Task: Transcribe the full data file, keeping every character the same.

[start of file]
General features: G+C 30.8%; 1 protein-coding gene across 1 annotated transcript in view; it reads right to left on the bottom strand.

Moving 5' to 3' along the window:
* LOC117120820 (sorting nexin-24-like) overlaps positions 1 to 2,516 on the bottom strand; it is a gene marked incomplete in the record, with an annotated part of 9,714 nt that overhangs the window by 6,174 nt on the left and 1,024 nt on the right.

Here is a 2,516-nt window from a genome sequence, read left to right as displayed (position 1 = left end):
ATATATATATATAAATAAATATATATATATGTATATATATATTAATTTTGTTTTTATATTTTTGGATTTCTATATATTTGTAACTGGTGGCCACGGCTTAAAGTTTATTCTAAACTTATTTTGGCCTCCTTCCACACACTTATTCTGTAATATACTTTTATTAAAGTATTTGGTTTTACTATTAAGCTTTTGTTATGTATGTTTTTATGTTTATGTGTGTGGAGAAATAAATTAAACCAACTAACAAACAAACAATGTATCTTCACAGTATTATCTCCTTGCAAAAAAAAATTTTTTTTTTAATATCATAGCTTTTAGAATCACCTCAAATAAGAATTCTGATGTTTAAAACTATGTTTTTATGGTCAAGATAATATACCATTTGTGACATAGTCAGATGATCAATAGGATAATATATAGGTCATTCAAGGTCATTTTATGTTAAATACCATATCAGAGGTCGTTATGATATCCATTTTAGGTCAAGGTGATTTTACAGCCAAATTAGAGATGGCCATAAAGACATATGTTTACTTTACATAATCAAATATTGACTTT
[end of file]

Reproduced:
General features: G+C 30.8%; 1 protein-coding gene across 1 annotated transcript in view; it reads right to left on the bottom strand.

Moving 5' to 3' along the window:
* LOC117120820 (sorting nexin-24-like) overlaps positions 1 to 2,516 on the bottom strand; it is a gene marked incomplete in the record, with an annotated part of 9,714 nt that overhangs the window by 6,174 nt on the left and 1,024 nt on the right.

Here is a 2,516-nt window from a genome sequence, read left to right as displayed (position 1 = left end):
ATATATATATATAAATAAATATATATATATGTATATATATATTAATTTTGTTTTTATATTTTTGGATTTCTATATATTTGTAACTGGTGGCCACGGCTTAAAGTTTATTCTAAACTTATTTTGGCCTCCTTCCACACACTTATTCTGTAATATACTTTTATTAAAGTATTTGGTTTTACTATTAAGCTTTTGTTATGTATGTTTTTATGTTTATGTGTGTGGAGAAATAAATTAAACCAACTAACAAACAAACAATGTATCTTCACAGTATTATCTCCTTGCAAAAAAAAATTTTTTTTTTAATATCATAGCTTTTAGAATCACCTCAAATAAGAATTCTGATGTTTAAAACTATGTTTTTATGGTCAAGATAATATACCATTTGTGACATAGTCAGATGATCAATAGGATAATATATAGGTCATTCAAGGTCATTTTATGTTAAATACCATATCAGAGGTCGTTATGATATCCATTTTAGGTCAAGGTGATTTTACAGCCAAATTAGAGATGGCCATAAAGACATATGTTTACTTTACATAATCAAATATTGACTTT